“Why did SWTOR Fail” This question often comes up in discussions with friends of mine in the MMO industry. There have been dozens of MMO failures, but SWTOR has some pretty interesting characteristics to it that we need to appreciate. I realize that some people still really enjoy SWTOR and I really did when it first launched, but we’re talking about failing to meet the expectations of the still active users as well as the development team and publisher. So that being said, let’s start.
Coming from a marketing background, you can see why I believe a franchise needs to have excellent communication with their audience. Marketing is rarely just the paid advertising that consumers receive – it’s also in every touch point a potential user has with a video game franchise. Press releases, development blogs and community management are too often ignored and fail to replicate the desired and designed marketing message.
What I constantly found with Bioware’s PR on SWTOR was the pervasive presence of “happy thoughts”. The game was releasing “soon” constantly. Publicly requested features were “considered” and game play footage was pristine as if manicured and all too brief. One of the most dangerous things I’ve seen from a communication standpoint is putting up an artificial wall by failing to be transparent with your users. Any time a game connotes an artificial voice, the community is unable to rely on the messages being an honest representation. Users feel obligated to gather other opinions to ultimately decide on the truth. What’s really sad is that MMO’s are a relationship game and not a simple transaction
It was rumored that an E3 event included a booth for SWTOR where users could play one of the completed zones. A spectator tried to film the content but the attendants rushed to cover up his view and told him to delete the footage. It’s having pride in transparency that users feel trust for a franchise. Even when something isn’t perfectly polished you stand by it and be accountable.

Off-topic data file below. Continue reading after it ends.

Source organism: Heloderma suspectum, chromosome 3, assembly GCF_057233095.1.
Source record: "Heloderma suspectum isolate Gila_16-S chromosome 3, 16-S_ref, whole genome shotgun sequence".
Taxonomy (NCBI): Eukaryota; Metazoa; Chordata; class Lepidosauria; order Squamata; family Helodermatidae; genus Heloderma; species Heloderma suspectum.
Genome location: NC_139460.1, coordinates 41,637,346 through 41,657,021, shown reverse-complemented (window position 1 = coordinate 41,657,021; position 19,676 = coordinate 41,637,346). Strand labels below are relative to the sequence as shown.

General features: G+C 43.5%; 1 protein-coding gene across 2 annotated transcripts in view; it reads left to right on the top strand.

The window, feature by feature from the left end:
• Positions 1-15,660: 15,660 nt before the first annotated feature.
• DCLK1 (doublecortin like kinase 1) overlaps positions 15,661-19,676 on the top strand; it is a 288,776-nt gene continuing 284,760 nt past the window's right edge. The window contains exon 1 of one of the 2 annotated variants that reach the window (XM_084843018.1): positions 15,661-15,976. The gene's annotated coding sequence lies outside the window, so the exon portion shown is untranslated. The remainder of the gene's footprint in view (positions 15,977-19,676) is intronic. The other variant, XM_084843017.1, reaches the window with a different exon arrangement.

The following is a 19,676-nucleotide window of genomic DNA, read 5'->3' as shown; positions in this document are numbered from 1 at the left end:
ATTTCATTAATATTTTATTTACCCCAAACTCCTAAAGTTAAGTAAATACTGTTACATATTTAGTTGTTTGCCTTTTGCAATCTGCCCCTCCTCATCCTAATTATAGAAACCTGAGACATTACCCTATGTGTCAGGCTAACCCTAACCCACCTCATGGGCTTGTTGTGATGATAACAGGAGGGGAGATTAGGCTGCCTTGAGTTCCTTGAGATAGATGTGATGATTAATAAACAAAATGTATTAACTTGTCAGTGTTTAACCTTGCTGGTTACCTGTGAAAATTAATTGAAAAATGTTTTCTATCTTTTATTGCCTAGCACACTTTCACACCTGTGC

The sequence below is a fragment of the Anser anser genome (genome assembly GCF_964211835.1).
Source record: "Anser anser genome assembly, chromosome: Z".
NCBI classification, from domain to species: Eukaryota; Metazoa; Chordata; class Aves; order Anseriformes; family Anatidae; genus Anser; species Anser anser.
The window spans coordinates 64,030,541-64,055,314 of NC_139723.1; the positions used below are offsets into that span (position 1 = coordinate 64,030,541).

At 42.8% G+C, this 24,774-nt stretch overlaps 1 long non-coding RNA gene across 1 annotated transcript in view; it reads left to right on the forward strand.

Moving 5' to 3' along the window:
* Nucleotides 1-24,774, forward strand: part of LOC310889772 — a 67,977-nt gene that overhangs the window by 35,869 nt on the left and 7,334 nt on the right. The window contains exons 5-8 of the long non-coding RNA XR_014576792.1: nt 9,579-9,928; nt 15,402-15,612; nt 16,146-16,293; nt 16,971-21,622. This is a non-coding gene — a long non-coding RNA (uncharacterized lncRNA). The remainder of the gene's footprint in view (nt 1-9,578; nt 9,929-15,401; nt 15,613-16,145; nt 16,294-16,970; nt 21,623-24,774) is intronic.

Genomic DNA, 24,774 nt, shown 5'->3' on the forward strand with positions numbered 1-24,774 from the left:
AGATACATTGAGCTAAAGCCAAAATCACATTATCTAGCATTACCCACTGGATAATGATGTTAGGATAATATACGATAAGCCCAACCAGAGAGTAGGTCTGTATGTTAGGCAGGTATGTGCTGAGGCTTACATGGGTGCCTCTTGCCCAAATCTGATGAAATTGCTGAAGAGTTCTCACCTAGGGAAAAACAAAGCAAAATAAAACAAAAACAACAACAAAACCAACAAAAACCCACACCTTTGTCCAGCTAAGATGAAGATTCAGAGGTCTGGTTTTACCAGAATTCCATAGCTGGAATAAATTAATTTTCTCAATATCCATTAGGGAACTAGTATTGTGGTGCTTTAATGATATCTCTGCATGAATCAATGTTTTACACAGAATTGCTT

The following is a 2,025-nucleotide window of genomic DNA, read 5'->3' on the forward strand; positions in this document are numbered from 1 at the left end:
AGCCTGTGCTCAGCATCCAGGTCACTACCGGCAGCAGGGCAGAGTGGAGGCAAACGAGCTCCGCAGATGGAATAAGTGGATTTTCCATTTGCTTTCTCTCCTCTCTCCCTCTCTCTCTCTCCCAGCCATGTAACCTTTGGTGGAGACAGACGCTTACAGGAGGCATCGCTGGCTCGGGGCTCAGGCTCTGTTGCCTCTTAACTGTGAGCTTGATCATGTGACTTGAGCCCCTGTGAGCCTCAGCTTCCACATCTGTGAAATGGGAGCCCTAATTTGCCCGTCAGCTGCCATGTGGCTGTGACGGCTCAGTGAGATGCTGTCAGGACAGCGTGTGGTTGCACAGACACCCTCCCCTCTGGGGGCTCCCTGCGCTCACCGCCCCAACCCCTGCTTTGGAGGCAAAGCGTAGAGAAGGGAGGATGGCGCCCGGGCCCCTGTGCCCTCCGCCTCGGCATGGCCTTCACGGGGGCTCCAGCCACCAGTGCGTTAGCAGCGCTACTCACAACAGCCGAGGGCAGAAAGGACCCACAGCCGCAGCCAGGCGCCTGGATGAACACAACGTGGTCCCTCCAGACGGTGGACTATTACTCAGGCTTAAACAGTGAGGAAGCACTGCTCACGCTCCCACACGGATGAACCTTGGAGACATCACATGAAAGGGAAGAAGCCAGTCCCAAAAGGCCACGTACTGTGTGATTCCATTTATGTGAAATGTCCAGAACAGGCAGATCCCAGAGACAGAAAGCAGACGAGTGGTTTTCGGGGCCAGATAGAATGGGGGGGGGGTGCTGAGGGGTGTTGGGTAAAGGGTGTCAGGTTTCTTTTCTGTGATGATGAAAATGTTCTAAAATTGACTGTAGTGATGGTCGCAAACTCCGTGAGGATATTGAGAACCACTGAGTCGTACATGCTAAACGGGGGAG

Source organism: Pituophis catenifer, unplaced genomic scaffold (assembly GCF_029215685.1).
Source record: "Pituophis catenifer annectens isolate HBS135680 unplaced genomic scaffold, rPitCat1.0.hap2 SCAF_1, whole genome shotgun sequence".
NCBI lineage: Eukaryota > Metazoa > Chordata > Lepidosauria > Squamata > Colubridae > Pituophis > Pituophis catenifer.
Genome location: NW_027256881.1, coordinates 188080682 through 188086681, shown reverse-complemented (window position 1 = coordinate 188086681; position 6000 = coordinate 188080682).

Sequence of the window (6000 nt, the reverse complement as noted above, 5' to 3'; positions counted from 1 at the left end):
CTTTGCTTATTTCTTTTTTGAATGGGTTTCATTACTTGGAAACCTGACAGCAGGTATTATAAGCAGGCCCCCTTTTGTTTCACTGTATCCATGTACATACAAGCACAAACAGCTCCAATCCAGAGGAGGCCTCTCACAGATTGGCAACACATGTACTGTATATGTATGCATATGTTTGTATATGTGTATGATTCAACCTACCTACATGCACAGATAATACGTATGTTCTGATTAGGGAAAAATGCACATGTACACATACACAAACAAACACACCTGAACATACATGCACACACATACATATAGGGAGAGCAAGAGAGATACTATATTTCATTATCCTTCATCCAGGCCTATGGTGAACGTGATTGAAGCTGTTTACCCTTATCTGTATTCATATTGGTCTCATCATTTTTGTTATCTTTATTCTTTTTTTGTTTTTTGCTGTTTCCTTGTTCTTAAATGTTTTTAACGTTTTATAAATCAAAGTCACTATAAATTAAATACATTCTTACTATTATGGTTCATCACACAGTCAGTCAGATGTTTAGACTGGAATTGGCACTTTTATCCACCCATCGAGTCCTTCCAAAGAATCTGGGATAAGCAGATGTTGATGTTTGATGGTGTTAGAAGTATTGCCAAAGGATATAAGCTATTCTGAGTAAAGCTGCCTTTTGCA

What does this look like then? Guild Wars 2 opened extremely robust communication streams for a whole spectrum of user types. Development blogs, game play videos, and lore development were all present during the creation of the game. Class specific skills were show cased at every available moment and became a staple of anticipation. There were comment enabled forums for discussing what users were already seeing and commenting on what they thought.
These are often a tricky thing to manage. We’ll start with the developer’s perspective. BioWare has actually created some of the best video games (in my opinion) to date on an average budget, but when you are handed 200 million for development, it’s reasonably expected you’re going to produce something groundbreaking. BioWare was quoted saying “we have 800 developers working on 4 continents – it’s like teaching elephants ballet”. Maybe this was a first major mistake – using a online based office – because with 200 million in your pocket you shouldn’t have trouble acquiring the standard development office.
But what about from a consumer standpoint? I was really expecting something ground breaking for content because of the developer and the publisher, but anytime I see EA creating a game, I know it will be the safest IP to hit the market. There will be no new ideas, little innovation because they are in the business of making video games rather than the art of it.
I think one most important expectation to talk about is that of the consumer. If you’ve never seen the E3 Trailer from 2010 then pause reading and watch the video below.
But what about the tools they had to accomplish this job? Bioware released early on that they were building the game in the Hero Engine. For developers watching, this would be a major red flag given any franchise of this magnitude will usually build their own to suit the needs of the project. Not to mention that this is the WYSIWYG editor of the MMO sphere. The hero engine literally allows anyone to create an MMO if they had enough time (it also costs $99 per year to use…) Needless to say, the game was not built on a quality engine. Users constantly found that having 40 people together in the same location caused the game to lag beyond use.
Others note that BioWare was too generous with the numbers of servers created to house players. It seemed a direct reaction to the less than “multiplayer compatible” engine, to counteract the latency issues, but as with all MMOs, when 25% of the game user volume left in the first 3 months the gmae was left with entire empty worlds. It quickly became Knights of the Old Republic – The Online Version.